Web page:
Meloxicam (meloxicam sodium salt hydrate; Sigma-Aldrich Canada Ltd) was dissolved in 5% methyl cellulose (M70140-500MG powder; Sigma-Aldrich Canada Ltd,) prepared on testing days prior to commencement of behavioral tests. Meloxicam was administered as 5, 2.5, or 1 mg/kg intra-peritoneal injection. In order to allow for meloxicam to be metabolized and take effect, behavioral tests began 45 minutes following meloxicam or PBS injection.

Characterization of model

Baseline (BL) readings were recorded from all rats from the incapacitance and Randall–Selitto tests prior to model induction. Results from the tests were then recorded from all rats on days 3, 7, 10, and 13 post-induction. On experimental days, all rats first underwent the incapacitance test followed then by the Randall–Selitto test. It was determined experimentally that 13 days following model induction, rats experienced serious and unacceptable detrimental effects as a result of tumor growth. These effects were observed in behaviors that included, but were not limited to, previously unobserved defensive posture in the presence of the experimenter, vocalization upon palpation and severely reduced ambulation. As such, due to ethical considerations, it was determined that all experiments would be terminated 13 days following model induction.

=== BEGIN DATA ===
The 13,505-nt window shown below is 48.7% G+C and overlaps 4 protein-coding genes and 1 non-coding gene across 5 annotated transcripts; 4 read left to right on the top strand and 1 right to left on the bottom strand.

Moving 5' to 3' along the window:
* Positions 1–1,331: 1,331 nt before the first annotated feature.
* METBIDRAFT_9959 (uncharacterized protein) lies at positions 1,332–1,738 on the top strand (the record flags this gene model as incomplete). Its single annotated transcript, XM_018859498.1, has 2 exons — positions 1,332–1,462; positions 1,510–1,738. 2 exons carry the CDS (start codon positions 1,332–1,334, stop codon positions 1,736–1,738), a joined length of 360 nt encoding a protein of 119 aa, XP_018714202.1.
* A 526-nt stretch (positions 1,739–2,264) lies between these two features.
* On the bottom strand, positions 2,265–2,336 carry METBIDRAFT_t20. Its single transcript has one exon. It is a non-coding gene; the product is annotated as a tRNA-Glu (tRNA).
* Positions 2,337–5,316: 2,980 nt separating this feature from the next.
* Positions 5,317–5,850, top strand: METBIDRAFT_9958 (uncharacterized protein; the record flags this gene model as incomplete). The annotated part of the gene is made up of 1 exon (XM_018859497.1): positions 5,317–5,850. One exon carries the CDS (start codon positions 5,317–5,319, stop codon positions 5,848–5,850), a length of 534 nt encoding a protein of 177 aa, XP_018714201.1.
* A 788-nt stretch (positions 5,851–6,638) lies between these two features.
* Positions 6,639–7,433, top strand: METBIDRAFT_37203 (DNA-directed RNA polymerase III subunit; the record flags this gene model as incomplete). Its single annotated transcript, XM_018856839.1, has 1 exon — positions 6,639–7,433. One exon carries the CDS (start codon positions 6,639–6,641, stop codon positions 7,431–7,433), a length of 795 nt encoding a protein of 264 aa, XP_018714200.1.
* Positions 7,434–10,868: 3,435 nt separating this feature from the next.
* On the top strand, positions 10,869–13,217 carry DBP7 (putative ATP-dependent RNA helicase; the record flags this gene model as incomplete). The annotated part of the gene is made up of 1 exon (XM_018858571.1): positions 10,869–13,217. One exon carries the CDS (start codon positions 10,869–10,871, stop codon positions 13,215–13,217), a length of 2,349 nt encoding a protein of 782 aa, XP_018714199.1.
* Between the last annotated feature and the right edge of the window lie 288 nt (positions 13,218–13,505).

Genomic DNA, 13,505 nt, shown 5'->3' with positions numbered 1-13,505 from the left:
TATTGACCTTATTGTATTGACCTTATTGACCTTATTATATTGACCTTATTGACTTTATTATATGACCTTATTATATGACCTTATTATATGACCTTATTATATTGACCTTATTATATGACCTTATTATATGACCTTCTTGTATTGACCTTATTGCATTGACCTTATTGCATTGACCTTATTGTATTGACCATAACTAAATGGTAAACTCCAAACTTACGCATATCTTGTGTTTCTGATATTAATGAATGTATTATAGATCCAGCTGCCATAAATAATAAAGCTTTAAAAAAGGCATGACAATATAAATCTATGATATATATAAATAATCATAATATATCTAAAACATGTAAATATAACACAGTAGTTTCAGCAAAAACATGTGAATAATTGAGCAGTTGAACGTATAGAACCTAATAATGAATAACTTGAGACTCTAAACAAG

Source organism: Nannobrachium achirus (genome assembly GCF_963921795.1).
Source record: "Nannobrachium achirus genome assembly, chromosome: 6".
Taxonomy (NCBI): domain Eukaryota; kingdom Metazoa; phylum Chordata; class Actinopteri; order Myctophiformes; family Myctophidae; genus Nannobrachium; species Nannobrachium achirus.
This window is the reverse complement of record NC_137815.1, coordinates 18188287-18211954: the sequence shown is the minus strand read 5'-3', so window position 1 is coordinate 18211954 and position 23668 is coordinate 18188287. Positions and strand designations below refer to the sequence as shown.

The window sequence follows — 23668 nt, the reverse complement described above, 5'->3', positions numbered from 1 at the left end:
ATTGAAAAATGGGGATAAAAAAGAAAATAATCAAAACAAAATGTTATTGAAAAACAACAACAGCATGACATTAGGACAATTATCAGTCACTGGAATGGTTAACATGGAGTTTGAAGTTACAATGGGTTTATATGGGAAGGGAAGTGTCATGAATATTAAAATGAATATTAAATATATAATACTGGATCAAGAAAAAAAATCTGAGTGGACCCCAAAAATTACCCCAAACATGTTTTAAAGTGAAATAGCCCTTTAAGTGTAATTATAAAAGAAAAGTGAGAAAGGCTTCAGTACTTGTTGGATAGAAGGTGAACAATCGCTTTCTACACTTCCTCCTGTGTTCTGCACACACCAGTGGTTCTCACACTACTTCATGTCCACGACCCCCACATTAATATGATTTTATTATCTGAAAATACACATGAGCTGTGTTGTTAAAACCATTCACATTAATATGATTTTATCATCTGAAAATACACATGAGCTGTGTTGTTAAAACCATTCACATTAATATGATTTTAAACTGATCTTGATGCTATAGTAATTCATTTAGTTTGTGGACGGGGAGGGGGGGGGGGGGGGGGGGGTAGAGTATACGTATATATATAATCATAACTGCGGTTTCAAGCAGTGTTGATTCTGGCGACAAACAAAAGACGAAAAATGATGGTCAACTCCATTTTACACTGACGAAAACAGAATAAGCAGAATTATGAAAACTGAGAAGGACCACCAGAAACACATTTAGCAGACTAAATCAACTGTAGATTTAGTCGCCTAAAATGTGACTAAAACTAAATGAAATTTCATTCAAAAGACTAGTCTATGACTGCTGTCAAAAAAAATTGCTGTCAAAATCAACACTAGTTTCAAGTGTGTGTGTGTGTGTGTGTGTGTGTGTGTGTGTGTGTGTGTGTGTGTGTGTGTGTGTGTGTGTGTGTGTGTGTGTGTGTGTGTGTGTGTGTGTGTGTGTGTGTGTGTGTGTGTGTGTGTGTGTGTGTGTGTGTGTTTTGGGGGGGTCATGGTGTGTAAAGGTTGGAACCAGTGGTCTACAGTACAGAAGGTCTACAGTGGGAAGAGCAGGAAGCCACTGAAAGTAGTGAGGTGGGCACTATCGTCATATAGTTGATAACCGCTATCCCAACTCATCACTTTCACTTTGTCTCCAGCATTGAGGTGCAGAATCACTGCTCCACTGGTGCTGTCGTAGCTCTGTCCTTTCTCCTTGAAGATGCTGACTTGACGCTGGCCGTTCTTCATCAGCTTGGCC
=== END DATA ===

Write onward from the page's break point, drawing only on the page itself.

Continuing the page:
A Dual Channel Weight Averager, Incapacitance Tester (Linton Instrumentation, Norfolk, UK), was utilized to measure differential hind leg paw weight distribution. Prior to data collection, rats were placed in a clear plastic holder. Below the level of the holder and under the rat, two force transducer pads measured the weight placed upon each hind leg. The forelimbs of rats were rested halfway upon the leading edge of the plastic holder. An individual recording comprised of the average weight (in grams) placed on each hind paw that was automatically recorded over a preset period of 3 seconds for each recording. On each testing day, three individual recordings were obtained per rat.

An IITC Model 2500 Randall–Selitto Paw Pressure Meter (IITC Life Science Inc., Woodland Hills, CA) was utilized for data collection in order to examine skin hyperalgesia. Due to the diameter of the rat femur (which progressively increased following tumor development), rat paws were tested. Rats were lightly restrained within a cloth with the ipsilateral hind leg exposed and free to move. This hind paw was placed on the paw pressure clamp while the plinth was depressed onto the anterior surface of the paw. The minimum force (in grams) applied to the paw prior to its voluntary withdrawal and subsequent dislodging from the pressure clamp was automatically recorded. On each testing day, three individual recordings were obtained per rat taken 2 minutes apart.